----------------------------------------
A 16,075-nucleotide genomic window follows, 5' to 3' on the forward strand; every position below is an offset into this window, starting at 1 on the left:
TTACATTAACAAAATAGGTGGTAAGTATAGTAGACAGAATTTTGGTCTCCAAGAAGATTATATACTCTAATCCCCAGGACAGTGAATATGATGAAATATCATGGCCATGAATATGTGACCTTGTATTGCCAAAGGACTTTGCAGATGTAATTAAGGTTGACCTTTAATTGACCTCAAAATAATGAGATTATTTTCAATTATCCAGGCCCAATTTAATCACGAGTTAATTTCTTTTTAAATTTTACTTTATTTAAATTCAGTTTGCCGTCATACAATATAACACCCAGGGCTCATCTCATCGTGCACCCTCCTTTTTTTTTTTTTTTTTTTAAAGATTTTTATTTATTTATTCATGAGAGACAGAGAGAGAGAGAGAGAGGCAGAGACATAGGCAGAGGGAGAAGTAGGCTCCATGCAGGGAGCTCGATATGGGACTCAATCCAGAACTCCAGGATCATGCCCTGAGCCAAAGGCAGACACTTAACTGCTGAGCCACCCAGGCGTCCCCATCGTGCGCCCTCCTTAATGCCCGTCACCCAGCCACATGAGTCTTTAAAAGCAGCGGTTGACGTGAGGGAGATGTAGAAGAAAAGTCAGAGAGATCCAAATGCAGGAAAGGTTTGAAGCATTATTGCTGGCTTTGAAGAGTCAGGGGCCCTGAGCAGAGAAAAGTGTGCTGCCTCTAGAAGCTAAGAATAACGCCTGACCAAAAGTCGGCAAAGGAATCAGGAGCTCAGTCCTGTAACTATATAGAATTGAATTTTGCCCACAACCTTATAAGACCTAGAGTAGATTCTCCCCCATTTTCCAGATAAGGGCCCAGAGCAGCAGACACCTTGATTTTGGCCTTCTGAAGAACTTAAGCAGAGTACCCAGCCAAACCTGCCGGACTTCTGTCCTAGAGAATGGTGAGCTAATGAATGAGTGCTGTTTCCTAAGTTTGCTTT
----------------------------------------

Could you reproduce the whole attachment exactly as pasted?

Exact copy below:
A 16,075-nucleotide genomic window follows, 5' to 3' on the forward strand; every position below is an offset into this window, starting at 1 on the left:
TTACATTAACAAAATAGGTGGTAAGTATAGTAGACAGAATTTTGGTCTCCAAGAAGATTATATACTCTAATCCCCAGGACAGTGAATATGATGAAATATCATGGCCATGAATATGTGACCTTGTATTGCCAAAGGACTTTGCAGATGTAATTAAGGTTGACCTTTAATTGACCTCAAAATAATGAGATTATTTTCAATTATCCAGGCCCAATTTAATCACGAGTTAATTTCTTTTTAAATTTTACTTTATTTAAATTCAGTTTGCCGTCATACAATATAACACCCAGGGCTCATCTCATCGTGCACCCTCCTTTTTTTTTTTTTTTTTTTAAAGATTTTTATTTATTTATTCATGAGAGACAGAGAGAGAGAGAGAGAGGCAGAGACATAGGCAGAGGGAGAAGTAGGCTCCATGCAGGGAGCTCGATATGGGACTCAATCCAGAACTCCAGGATCATGCCCTGAGCCAAAGGCAGACACTTAACTGCTGAGCCACCCAGGCGTCCCCATCGTGCGCCCTCCTTAATGCCCGTCACCCAGCCACATGAGTCTTTAAAAGCAGCGGTTGACGTGAGGGAGATGTAGAAGAAAAGTCAGAGAGATCCAAATGCAGGAAAGGTTTGAAGCATTATTGCTGGCTTTGAAGAGTCAGGGGCCCTGAGCAGAGAAAAGTGTGCTGCCTCTAGAAGCTAAGAATAACGCCTGACCAAAAGTCGGCAAAGGAATCAGGAGCTCAGTCCTGTAACTATATAGAATTGAATTTTGCCCACAACCTTATAAGACCTAGAGTAGATTCTCCCCCATTTTCCAGATAAGGGCCCAGAGCAGCAGACACCTTGATTTTGGCCTTCTGAAGAACTTAAGCAGAGTACCCAGCCAAACCTGCCGGACTTCTGTCCTAGAGAATGGTGAGCTAATGAATGAGTGCTGTTTCCTAAGTTTGCTTT